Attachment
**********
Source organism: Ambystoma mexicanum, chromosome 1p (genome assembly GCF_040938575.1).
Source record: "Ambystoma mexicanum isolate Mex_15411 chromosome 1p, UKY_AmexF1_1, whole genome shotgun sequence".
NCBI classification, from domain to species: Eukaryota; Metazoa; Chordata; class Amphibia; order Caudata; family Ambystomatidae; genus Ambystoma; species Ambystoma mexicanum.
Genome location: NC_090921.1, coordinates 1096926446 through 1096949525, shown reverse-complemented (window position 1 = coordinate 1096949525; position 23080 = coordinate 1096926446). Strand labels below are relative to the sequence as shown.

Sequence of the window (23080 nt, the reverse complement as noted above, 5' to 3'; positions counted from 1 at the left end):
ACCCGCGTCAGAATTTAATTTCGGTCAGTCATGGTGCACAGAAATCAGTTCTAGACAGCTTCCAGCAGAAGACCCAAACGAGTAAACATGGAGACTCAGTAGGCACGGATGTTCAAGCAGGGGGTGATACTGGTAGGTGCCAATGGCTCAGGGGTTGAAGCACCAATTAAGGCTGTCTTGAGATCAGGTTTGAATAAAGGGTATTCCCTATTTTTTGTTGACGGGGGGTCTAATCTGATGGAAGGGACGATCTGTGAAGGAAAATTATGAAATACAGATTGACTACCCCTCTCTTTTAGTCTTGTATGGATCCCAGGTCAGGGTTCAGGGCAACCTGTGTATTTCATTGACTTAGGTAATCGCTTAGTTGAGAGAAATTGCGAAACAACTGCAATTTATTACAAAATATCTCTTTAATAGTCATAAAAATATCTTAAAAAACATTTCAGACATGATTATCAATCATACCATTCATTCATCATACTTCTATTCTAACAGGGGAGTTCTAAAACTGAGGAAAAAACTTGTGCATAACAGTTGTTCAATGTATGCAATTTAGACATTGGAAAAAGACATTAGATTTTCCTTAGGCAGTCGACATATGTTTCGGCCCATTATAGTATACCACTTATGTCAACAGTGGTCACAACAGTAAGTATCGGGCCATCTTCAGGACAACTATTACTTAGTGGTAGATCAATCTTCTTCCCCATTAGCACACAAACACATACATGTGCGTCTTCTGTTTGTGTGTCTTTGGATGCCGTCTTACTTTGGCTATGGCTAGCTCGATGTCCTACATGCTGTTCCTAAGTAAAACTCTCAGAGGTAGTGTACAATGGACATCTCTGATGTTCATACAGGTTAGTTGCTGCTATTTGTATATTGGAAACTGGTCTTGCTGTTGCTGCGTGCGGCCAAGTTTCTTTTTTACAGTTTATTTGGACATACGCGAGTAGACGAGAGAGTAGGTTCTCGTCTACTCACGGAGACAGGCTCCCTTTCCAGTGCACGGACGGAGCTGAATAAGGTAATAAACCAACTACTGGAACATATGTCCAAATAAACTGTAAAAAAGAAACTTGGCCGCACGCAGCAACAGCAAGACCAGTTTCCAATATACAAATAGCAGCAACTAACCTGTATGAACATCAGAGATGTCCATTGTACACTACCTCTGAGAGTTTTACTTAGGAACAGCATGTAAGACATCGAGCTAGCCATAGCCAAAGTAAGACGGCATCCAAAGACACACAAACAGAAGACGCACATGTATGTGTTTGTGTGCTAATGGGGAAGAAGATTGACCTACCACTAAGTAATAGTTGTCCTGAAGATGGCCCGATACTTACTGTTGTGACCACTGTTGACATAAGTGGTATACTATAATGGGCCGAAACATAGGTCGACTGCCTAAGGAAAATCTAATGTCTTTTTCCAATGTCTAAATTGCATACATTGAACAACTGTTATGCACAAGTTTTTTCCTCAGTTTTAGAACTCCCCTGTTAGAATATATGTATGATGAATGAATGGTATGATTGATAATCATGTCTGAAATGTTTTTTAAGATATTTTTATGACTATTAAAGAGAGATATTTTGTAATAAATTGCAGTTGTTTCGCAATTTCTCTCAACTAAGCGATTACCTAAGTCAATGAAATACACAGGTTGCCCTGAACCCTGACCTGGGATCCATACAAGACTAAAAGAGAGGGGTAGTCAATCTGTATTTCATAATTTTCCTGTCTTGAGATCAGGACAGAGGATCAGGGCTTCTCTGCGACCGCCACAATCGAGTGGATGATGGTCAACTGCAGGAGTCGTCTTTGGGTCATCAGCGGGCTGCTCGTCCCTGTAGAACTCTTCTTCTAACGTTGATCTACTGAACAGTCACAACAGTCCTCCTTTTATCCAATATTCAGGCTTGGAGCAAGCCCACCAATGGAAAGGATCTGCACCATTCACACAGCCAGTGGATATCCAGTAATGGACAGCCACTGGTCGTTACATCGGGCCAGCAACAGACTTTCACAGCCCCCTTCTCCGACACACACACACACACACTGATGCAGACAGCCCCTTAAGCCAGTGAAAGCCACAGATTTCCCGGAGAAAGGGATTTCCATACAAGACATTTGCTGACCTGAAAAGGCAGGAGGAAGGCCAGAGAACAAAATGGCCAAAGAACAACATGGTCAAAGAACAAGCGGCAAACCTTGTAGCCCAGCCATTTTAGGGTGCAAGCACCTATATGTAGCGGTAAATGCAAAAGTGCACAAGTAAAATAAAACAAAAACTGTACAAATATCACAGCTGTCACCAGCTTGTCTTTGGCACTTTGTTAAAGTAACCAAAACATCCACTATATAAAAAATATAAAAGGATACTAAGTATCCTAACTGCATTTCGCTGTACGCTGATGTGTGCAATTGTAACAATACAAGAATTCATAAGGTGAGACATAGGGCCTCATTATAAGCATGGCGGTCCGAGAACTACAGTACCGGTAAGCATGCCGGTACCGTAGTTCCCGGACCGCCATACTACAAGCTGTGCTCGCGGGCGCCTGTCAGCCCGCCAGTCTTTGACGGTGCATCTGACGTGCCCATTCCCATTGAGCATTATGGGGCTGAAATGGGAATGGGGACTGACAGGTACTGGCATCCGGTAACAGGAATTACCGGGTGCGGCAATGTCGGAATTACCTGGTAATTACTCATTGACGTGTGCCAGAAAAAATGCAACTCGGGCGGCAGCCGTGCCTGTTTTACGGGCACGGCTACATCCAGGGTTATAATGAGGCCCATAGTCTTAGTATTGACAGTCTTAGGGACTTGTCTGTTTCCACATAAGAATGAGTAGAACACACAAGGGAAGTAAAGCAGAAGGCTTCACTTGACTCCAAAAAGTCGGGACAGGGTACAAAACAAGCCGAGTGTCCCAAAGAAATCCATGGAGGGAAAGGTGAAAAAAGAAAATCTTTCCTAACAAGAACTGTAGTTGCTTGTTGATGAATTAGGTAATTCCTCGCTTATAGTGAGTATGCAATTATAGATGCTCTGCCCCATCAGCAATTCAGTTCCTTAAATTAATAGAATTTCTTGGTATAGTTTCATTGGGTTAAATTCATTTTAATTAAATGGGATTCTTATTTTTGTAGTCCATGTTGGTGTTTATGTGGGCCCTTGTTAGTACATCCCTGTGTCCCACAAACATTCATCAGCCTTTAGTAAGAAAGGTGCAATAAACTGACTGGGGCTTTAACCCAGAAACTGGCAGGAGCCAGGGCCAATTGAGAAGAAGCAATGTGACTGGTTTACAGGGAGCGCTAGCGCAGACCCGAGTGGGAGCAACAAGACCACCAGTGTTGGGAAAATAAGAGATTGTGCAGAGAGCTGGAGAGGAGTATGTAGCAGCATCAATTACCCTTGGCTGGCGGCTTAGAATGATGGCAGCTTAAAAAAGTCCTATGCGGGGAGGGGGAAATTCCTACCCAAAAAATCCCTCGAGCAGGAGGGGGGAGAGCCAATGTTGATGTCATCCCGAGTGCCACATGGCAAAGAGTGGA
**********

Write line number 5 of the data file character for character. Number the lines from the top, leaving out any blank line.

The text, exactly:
Sequence of the window (23080 nt, the reverse complement as noted above, 5' to 3'; positions counted from 1 at the left end):